Category

Year 5

Mummification

By History, Year 5

If you were an Ancient Egyptian, would you want to be re-joined with your body in the afterlife when you die?

Today, Year 5 found out more about the process of becoming a mummified person.

The first step is to wash the body. This can be done with wine, Nile water, or both.

Next is the removal of your brain. The brain was thought to be useless, as ancient Egyptians believed that we thought with our hearts, not our heads.

Getting the brain out is tricky, and quite disgusting. To do it, a long hook is inserted up the nose and swivelled around to blend the brain, which is then poured into a bowl.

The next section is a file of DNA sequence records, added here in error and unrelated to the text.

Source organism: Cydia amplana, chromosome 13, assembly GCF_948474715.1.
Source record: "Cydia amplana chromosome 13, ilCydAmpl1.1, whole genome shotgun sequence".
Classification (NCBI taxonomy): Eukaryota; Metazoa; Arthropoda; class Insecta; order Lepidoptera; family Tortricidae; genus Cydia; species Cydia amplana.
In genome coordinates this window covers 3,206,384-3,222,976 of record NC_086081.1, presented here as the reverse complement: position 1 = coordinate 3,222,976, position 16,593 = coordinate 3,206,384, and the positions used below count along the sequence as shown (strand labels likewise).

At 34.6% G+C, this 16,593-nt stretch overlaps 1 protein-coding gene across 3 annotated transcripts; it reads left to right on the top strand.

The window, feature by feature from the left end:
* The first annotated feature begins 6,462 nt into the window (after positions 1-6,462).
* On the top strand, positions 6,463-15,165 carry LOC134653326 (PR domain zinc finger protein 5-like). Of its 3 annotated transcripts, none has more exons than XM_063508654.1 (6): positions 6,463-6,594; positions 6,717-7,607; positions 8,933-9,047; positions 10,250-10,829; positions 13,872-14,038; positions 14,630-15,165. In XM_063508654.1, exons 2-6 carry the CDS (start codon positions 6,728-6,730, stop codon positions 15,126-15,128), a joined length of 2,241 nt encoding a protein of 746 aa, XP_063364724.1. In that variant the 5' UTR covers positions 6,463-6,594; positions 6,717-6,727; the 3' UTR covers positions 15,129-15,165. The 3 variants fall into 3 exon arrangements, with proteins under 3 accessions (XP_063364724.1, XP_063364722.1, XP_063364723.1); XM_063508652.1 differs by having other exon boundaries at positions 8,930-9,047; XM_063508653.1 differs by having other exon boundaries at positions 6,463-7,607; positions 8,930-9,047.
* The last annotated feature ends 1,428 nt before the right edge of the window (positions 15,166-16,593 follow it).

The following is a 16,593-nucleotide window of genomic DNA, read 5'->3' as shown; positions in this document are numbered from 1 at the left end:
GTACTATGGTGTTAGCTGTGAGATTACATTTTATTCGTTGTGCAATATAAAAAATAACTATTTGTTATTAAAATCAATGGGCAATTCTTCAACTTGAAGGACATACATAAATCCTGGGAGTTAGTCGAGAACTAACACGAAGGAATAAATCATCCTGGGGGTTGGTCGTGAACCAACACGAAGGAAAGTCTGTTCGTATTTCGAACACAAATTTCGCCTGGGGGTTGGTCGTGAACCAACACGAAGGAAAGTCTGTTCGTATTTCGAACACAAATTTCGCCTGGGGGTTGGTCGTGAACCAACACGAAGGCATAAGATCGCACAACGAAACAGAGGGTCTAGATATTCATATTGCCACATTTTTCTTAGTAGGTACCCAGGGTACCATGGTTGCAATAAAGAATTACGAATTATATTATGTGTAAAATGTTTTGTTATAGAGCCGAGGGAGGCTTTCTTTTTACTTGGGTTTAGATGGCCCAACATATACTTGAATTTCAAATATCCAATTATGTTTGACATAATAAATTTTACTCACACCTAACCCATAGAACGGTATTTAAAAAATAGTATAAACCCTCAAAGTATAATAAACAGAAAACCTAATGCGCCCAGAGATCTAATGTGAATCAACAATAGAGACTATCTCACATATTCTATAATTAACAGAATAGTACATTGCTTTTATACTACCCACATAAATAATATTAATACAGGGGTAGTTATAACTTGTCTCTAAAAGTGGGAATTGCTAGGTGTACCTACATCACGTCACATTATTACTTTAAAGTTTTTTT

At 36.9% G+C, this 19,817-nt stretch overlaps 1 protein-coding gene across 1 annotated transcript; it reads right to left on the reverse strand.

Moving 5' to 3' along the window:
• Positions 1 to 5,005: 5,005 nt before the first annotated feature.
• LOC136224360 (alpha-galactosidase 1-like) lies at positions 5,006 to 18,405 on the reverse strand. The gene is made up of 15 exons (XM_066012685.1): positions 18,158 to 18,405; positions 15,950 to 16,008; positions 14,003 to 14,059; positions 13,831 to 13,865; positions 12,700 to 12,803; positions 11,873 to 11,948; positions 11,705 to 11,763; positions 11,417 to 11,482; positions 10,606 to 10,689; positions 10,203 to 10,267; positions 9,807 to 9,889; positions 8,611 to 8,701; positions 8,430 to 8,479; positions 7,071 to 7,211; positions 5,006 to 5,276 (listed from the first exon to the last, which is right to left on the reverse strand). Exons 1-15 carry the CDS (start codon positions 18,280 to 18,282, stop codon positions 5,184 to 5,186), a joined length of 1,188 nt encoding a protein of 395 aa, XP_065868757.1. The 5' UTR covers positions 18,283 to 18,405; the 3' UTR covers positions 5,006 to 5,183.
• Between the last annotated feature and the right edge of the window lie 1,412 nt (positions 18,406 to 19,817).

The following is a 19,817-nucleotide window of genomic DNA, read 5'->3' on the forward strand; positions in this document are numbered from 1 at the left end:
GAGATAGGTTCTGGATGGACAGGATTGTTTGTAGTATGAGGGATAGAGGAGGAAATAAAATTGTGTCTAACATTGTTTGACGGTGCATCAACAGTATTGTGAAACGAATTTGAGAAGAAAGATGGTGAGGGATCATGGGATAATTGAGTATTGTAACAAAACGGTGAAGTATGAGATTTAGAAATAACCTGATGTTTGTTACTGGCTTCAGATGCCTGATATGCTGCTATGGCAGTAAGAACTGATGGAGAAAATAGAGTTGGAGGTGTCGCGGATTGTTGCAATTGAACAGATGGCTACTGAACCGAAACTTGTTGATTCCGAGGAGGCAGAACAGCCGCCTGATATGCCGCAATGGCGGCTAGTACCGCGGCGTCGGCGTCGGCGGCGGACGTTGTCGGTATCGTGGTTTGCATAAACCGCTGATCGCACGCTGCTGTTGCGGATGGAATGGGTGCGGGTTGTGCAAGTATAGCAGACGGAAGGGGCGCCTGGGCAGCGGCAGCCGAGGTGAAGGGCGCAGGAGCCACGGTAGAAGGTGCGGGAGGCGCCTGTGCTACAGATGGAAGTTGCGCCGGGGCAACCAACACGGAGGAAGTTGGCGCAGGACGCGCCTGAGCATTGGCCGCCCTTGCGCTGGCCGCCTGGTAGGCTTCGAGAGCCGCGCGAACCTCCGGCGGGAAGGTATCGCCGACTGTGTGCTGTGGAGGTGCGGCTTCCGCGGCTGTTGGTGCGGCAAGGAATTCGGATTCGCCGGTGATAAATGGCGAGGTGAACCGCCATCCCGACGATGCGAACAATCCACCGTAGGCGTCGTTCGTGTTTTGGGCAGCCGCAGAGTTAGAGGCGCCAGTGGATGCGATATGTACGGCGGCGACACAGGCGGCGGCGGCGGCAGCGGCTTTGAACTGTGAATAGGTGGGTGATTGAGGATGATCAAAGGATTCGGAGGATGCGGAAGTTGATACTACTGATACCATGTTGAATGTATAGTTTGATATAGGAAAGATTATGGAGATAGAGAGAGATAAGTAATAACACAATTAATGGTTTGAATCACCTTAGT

Then a cut is made on the left side of your body, so that the liver, lungs, intestines, stomach can be removed.

Your heart might be removed too, but only to be dried and put back in later. Ancient Egyptians believed that the heart was the most important organ in the human body, and that you needed it in order to enter the afterlife.

All of these organs need to be cleaned. The liver, lungs, intestines and stomach get put into special containers called canopic jars, which allow the organs to be rejoined with your body in the afterlife.

Each of the jars have a different Egyptian god’s head on them:

  • Qebehsenuef (pronounced kay-beh-sinoo-uf) has a falcon head and holds the intestines
  • Hapy has the head of a baboon and holds the lungs
  • Duamutef has the head of a jackal and holds the stomach
  • Imset has a human head and holds the liver